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TRAINING

Donawa Lifescience Consulting offers training on a variety of subjects pertaining to US and European requirements for medical devices. These sessions are designed to be interactive and can be conducted either at client facilities, or at the Donawa Lifescience Consulting office in Rome. The following topics are currently available, but please contact us if you have specific requirements:

CEO PRIMERS

The Donawa Lifescience Consulting CEO Primers are designed as short briefing sessions for senior company executives who do not need to understand the full detail of the many regulatory requirements that could affect the company's bottom line and future viability. These 2 to 4 hour packages will, however, provide sufficient information for CEOs to be able to understand the important role they have to play as 'top management' in the context of a certificated quality system, and also be aware of the many requirements and likely costs and timescales associated with conducting medical device clinical studies.

Click here for further information on the Clinical Study CEO Primer.

US REGULATORY

  • 510(k) submissions

    This session provides practical advice on what constitutes a determination of 'substantial equivalence', identification of 'predicate devices', the difference between the three types of 510(k) submissions (Traditional, Abbreviated and Special), what should be included in each, and how to utilize the FDA 'decision-tree'. It will also cover software validation documentation requirements, and the availability and significance of guidance documents.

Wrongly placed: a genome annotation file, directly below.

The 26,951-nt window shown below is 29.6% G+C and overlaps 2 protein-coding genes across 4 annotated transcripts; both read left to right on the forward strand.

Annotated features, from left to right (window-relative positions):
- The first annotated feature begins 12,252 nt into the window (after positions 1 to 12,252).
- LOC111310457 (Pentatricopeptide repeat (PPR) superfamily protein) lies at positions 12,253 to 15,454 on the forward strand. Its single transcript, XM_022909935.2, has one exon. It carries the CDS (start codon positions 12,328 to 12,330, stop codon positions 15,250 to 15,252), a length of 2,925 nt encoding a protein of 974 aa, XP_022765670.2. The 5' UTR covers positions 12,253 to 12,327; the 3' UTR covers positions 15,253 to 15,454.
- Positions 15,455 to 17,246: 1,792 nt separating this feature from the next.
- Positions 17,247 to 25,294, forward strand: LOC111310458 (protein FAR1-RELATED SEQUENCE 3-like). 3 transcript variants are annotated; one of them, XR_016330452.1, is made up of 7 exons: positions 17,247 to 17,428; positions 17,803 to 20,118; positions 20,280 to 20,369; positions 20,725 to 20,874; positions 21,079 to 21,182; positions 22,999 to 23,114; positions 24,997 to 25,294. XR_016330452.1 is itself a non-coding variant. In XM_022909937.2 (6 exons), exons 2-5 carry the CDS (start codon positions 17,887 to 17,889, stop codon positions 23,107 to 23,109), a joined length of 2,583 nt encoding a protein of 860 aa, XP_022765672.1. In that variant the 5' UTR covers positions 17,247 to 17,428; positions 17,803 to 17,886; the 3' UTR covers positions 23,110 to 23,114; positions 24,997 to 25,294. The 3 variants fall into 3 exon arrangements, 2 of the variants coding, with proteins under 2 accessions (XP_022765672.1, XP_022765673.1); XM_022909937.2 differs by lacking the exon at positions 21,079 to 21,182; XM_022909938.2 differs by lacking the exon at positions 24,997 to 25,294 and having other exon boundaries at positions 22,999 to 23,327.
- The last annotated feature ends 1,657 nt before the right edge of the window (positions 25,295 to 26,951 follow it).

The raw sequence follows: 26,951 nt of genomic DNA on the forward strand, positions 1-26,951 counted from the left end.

• Medical Device Reporting (MDR) requirements (US 21 CFR 803)

    Non-US medical device manufacturers are often unaware of their responsibilities regarding reporting  adverse events to FDA under the Medical Device Reporting (MDR) regulation 21 CFR 803. This session will explain what constitutes a reportable event, the regulatory requirements for manufacturer investigation, reporting to FDA, follow-up and record keeping once information on a reportable incident becomes known.

  • Medical Device Corrections and Removals (US 21 CFR 806)

    In addition to US requirements for Medical Device Reports (MDRs), manufacturers also need to understand and comply with 21 CFR 806, covering corrections and removals, often referred to as 'recalls'. This session will explain the regulation, the information required by FDA, reporting timescales, and how it applies to non-US medical device manufacturers.

US QUALITY SYSTEMS

  • US FDA Medical Device Quality System Inspection: Things To Do Before, During and After an  Inspection

    The US quality system inspection process differs in significant ways from European quality system audits. Medical device companies need to understand these differences and should be adequately prepared for US facility inspections. This training session provides regulatory information related to the inspection process and activities that should be carried out before, during and after the inspection.

  • US Quality System Regulation (QSR) (US 21 CFR 820)

    This session will explain in detail the US requirements for a medical device quality system to be in compliance with regulation 21 CFR 820, the Quality System Regulation (QSR). Not only will the language of the QSR be explored, but practical advice on FDA expectations will be explained. Significant differences from the requirements of ISO 13485 will also be covered.